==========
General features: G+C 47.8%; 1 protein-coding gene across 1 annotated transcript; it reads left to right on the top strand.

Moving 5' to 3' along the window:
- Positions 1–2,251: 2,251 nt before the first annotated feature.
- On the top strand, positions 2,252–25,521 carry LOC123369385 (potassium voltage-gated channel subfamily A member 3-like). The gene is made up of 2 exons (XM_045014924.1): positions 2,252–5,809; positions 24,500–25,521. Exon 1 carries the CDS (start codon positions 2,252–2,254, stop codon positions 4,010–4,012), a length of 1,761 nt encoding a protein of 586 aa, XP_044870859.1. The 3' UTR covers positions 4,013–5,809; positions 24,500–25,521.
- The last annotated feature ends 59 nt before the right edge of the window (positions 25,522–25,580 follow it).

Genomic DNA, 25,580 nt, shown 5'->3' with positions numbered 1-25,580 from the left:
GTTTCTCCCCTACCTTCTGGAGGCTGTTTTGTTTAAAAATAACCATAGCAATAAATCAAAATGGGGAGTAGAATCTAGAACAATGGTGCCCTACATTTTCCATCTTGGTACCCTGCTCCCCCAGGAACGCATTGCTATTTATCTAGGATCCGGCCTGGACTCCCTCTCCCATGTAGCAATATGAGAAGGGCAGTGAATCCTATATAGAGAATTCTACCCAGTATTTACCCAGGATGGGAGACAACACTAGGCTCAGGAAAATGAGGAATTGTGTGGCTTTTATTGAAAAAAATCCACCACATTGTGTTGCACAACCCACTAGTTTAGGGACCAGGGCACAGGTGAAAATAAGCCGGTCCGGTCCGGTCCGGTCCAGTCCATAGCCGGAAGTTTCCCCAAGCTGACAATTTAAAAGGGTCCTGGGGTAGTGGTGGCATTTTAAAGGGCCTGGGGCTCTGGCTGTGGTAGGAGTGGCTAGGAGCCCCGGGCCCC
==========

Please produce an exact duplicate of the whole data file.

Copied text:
General features: G+C 47.8%; 1 protein-coding gene across 1 annotated transcript; it reads left to right on the top strand.

Moving 5' to 3' along the window:
- Positions 1–2,251: 2,251 nt before the first annotated feature.
- On the top strand, positions 2,252–25,521 carry LOC123369385 (potassium voltage-gated channel subfamily A member 3-like). The gene is made up of 2 exons (XM_045014924.1): positions 2,252–5,809; positions 24,500–25,521. Exon 1 carries the CDS (start codon positions 2,252–2,254, stop codon positions 4,010–4,012), a length of 1,761 nt encoding a protein of 586 aa, XP_044870859.1. The 3' UTR covers positions 4,013–5,809; positions 24,500–25,521.
- The last annotated feature ends 59 nt before the right edge of the window (positions 25,522–25,580 follow it).

Genomic DNA, 25,580 nt, shown 5'->3' with positions numbered 1-25,580 from the left:
GTTTCTCCCCTACCTTCTGGAGGCTGTTTTGTTTAAAAATAACCATAGCAATAAATCAAAATGGGGAGTAGAATCTAGAACAATGGTGCCCTACATTTTCCATCTTGGTACCCTGCTCCCCCAGGAACGCATTGCTATTTATCTAGGATCCGGCCTGGACTCCCTCTCCCATGTAGCAATATGAGAAGGGCAGTGAATCCTATATAGAGAATTCTACCCAGTATTTACCCAGGATGGGAGACAACACTAGGCTCAGGAAAATGAGGAATTGTGTGGCTTTTATTGAAAAAAATCCACCACATTGTGTTGCACAACCCACTAGTTTAGGGACCAGGGCACAGGTGAAAATAAGCCGGTCCGGTCCGGTCCGGTCCAGTCCATAGCCGGAAGTTTCCCCAAGCTGACAATTTAAAAGGGTCCTGGGGTAGTGGTGGCATTTTAAAGGGCCTGGGGCTCTGGCTGTGGTAGGAGTGGCTAGGAGCCCCGGGCCCC